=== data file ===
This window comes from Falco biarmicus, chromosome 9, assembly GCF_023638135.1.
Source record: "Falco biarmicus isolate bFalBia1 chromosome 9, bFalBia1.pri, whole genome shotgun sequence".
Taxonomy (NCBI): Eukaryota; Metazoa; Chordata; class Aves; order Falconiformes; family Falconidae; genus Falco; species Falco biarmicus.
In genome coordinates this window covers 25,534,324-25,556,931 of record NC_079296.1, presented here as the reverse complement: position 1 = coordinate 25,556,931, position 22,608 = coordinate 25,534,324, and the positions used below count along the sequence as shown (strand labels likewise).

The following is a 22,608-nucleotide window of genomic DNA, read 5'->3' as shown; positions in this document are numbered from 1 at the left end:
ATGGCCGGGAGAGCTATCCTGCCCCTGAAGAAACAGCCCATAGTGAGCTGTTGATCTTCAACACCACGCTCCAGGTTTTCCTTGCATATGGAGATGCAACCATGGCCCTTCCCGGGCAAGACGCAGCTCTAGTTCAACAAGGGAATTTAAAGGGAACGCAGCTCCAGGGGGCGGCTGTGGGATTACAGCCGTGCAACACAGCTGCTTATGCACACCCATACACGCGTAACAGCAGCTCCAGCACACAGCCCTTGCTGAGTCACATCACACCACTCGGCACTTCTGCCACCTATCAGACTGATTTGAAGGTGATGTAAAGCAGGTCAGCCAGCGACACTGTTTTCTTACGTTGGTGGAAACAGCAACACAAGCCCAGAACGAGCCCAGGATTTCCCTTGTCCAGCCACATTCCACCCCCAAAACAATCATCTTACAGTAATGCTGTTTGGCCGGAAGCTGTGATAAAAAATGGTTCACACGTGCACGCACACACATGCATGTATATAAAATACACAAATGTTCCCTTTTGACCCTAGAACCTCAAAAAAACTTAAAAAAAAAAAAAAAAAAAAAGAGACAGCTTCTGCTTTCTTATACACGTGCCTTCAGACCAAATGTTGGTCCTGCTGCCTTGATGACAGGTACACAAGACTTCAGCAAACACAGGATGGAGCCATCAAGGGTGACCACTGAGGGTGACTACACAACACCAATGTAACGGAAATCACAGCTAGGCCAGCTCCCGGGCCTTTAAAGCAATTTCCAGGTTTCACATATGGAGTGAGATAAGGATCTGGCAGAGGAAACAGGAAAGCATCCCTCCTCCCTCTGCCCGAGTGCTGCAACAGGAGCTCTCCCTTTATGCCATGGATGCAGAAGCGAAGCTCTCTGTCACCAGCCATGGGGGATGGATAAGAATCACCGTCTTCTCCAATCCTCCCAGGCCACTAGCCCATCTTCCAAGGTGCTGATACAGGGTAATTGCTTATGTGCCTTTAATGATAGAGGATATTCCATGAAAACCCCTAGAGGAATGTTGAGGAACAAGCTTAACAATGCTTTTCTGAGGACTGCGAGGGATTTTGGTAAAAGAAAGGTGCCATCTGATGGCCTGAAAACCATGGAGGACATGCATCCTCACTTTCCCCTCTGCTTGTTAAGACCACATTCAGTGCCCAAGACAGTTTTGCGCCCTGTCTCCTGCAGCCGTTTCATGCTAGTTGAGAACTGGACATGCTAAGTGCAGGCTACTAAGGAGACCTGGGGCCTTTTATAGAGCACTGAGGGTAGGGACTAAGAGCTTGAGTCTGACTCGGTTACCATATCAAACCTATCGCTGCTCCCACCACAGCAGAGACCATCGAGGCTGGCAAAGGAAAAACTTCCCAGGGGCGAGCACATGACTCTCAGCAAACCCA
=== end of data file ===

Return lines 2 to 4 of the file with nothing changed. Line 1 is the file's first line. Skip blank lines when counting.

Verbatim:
Source record: "Falco biarmicus isolate bFalBia1 chromosome 9, bFalBia1.pri, whole genome shotgun sequence".
Taxonomy (NCBI): Eukaryota; Metazoa; Chordata; class Aves; order Falconiformes; family Falconidae; genus Falco; species Falco biarmicus.
In genome coordinates this window covers 25,534,324-25,556,931 of record NC_079296.1, presented here as the reverse complement: position 1 = coordinate 25,556,931, position 22,608 = coordinate 25,534,324, and the positions used below count along the sequence as shown (strand labels likewise).